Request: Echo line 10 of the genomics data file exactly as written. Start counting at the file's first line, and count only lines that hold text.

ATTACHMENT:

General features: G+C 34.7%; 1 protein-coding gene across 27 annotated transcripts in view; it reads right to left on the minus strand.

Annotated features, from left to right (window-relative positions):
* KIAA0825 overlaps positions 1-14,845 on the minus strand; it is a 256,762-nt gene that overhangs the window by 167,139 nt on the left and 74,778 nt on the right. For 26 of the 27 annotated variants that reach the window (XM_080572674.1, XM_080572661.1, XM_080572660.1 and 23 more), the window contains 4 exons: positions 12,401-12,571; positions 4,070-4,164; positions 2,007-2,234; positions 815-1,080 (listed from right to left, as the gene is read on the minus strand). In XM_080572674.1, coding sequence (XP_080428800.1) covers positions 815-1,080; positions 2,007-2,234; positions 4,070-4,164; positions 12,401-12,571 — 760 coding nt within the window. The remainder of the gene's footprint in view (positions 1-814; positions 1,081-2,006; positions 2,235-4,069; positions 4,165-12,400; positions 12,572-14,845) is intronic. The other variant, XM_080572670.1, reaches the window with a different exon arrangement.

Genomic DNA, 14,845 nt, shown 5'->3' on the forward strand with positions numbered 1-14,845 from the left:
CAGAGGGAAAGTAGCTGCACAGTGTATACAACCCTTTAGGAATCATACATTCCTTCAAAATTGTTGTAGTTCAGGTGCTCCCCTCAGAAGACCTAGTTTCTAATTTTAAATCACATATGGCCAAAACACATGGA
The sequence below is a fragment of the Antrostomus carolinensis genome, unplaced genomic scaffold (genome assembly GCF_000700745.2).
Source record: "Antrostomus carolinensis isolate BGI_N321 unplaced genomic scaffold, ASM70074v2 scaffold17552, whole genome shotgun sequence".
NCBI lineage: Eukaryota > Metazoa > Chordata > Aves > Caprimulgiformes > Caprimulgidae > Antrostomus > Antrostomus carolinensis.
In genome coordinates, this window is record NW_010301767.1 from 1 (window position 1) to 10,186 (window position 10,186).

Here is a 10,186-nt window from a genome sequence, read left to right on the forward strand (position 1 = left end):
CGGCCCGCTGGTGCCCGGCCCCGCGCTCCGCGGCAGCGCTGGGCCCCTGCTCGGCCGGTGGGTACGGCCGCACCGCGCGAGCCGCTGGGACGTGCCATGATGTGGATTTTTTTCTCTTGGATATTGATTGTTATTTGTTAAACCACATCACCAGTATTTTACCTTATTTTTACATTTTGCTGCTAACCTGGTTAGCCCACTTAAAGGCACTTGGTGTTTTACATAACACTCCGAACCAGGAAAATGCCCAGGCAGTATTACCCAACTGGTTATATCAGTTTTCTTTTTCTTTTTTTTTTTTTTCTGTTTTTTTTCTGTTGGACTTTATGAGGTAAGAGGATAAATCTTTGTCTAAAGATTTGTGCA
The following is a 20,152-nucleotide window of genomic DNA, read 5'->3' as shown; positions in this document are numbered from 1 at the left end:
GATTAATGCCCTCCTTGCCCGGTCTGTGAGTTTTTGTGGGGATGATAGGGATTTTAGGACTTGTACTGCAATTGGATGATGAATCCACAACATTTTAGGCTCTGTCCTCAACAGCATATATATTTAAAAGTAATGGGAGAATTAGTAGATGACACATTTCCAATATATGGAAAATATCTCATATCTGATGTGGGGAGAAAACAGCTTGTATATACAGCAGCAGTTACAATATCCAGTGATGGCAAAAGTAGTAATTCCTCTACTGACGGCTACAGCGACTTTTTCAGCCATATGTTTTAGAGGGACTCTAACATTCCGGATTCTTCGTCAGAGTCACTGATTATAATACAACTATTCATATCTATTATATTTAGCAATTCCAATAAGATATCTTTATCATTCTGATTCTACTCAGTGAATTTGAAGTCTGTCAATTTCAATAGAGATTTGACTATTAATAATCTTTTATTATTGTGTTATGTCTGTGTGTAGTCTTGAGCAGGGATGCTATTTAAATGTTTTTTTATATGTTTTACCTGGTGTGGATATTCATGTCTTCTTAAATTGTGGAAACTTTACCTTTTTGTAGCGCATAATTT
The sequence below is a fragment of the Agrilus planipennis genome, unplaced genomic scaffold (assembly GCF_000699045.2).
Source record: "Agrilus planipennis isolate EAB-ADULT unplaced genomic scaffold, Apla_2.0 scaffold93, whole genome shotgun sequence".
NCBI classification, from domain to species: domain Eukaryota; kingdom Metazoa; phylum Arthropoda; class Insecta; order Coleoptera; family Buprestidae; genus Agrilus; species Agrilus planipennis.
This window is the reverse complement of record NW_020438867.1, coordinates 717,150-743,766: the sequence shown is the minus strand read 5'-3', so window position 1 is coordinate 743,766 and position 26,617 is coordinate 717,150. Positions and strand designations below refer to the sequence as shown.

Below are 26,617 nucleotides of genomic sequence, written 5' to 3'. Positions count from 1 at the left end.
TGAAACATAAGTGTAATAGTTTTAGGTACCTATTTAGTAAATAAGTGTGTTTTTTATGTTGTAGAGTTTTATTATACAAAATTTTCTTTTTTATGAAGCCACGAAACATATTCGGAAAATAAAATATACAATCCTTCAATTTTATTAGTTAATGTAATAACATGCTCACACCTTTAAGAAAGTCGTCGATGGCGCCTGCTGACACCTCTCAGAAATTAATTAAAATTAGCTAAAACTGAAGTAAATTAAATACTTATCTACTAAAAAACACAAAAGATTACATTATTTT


Here is a 10,186-nt window from a genome sequence, read left to right on the forward strand (position 1 = left end):